Ancient owl hunted during the day in China

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Ricky Joseph

Researchers in China have unearthed the first fossil evidence of diurnal behavior in owls, filling a gap in the species' evolutionary history. The ancient owl, unlike other species, had somewhat unusual habits by the standards we find today.

Most owls are nocturnal creatures. Their large eyes have more rod cells than cone cells, allowing them to find prey in the undergrowth even in low light. However, there are some diurnal owls, which are active during the day.

Scientists suspect that these birds evolved from nocturnal ancestors, but an understanding of why this change in activity occurred is uncertain. However, the discovery sheds some light on the topic.

The fossil of the ancient diurnal owl

"It is the incredible preservation of the eye bones in this cranial fossil that allows us to realize that this owl preferred the day, not the night," said Li Zhiheng, a Chinese researcher at the Institute of Vertebrate Paleontology and Paleoanthropology (IVPP).

Even though the soft parts of this ancient owl's eyes had long since deteriorated, small bones called "scleral ossicles," which form a ring around the eye, remained. In the specimen found, the ossicles had collapsed into the eye cavity, so scientists measured each bone and reconstructed the size and shape of the ring.

"It was like playing with Lego blocks, but digitally," said Thomar Stidham, author of the study and a researcher at IVPP.

Fossil of the ancient owl found. Image: Zhiheng Li et. al. via PNAS

The scientists noticed that the shape and size of the eye were similar to those of modern diurnal owls. Some of its components showed that the owl is part of the Surniini group, which means that these owls abandoned their nocturnal habits millions of years ago, according to the study.

The researchers analyzed the bones of the skull and lower limbs, comparing them to those of their modern relatives.

The fossil still contained a remnant pellet with mammalian remains from the bird's last meal.

They named the species Diurnal myosurnia The fossil was found in a geological region of China called the Liushi Formation. The area's habitat at the time would have been an arid savanna; most diurnal owls live in open habitats, the authors note in the study.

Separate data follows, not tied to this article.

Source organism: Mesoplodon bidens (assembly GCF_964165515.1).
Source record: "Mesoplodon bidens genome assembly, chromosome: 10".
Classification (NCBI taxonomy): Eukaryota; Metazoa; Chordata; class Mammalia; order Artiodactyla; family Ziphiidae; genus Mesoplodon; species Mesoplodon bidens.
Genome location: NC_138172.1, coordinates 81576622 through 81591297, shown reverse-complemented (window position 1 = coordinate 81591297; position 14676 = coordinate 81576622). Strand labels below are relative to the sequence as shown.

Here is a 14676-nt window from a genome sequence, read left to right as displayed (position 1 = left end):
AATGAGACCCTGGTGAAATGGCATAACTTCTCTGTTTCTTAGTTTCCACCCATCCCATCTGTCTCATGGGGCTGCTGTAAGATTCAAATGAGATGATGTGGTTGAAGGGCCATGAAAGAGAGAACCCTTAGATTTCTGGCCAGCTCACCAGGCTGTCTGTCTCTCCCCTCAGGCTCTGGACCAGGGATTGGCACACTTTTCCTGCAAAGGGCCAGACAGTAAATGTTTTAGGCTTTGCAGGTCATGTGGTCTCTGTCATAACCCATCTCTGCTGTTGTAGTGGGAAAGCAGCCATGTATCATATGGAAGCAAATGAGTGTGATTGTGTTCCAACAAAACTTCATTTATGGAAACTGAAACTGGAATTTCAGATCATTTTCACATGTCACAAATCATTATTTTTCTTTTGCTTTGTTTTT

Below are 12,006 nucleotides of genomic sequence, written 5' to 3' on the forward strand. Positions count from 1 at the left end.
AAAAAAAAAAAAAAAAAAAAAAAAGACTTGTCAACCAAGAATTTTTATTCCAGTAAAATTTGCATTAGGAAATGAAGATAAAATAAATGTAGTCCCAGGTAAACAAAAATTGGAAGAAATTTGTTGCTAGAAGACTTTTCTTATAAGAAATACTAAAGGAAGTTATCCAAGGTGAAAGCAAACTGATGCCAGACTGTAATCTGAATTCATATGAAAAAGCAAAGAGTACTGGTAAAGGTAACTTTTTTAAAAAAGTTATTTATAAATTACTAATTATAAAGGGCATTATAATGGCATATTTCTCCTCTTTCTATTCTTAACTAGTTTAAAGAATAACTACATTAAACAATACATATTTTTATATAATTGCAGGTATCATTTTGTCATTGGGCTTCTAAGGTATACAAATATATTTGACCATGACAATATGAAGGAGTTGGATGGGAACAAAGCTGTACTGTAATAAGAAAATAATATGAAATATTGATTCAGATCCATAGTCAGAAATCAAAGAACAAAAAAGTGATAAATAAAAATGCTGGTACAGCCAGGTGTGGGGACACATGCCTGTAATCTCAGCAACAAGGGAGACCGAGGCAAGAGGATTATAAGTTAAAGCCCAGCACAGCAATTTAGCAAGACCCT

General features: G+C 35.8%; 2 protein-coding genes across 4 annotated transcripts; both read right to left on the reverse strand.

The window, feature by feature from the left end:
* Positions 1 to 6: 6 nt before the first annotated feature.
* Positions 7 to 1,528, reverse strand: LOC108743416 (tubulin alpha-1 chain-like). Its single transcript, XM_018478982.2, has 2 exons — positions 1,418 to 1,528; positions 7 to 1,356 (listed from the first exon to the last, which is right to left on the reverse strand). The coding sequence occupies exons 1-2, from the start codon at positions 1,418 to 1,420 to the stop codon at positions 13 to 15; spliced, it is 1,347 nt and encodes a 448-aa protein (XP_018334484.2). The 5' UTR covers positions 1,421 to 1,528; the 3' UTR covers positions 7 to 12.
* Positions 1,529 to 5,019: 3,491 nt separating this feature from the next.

"It's cool that the researchers showed that there were probably owls in savannas," said Jonathan Slaght, a biologist with the Wildlife Conservation Society. Slaght studies the Blaskoni's barn owl, which lacks the characteristics of nocturnal owls, such as silent flight and broad facial discs.

"By modern standards, that owl is weird, and Blaskoni's owl falls into that category," he recounted.

Regarding the reason these birds have changed their nocturnal habits to diurnal ones, scientists point to climatic conditions as a possible reason. During the period when the Diurnal myosurnia lived - more than six million years ago - the area where the fossil was found was likely severe and cold, Li recounted.

It is possible that the small mammals that these owls hunted evolved until they became active during warmer times, and then the owls evolved to hunt them at those times over the years.

The authors also write that diurnal owls have a "longer and more significant history than is currently recognized."

"It's always a great feeling when you make a discovery that has the ability to change what people, including scientists, think about a subject," Li and Stidham wrote in an email.

"We now have many questions to study about how owls 're-evolved' to become active during the day, studying things like their retinas, feathers, and other components impacted by evolutionary change in their behaviors."

The study was published in PNAS.

Ricky Joseph is a seeker of knowledge. He firmly believes that through understanding the world around us, we can work to better ourselves and our society as a whole. As such, he has made it his life's mission to learn as much as he can about the world and its inhabitants. Joseph has worked in many different fields, all with the aim of furthering his knowledge. He has been a teacher, a soldier, and a businessman - but his true passion lies in research. He currently works as a research scientist for a major pharmaceutical company, where he is dedicated to finding new treatments for diseases that have long been considered incurable. Through diligence and hard work, Ricky Joseph has become one of the foremost experts on pharmacology and medicinal chemistry in the world. His name is known by scientists everywhere, and his work continues to improve the lives of millions.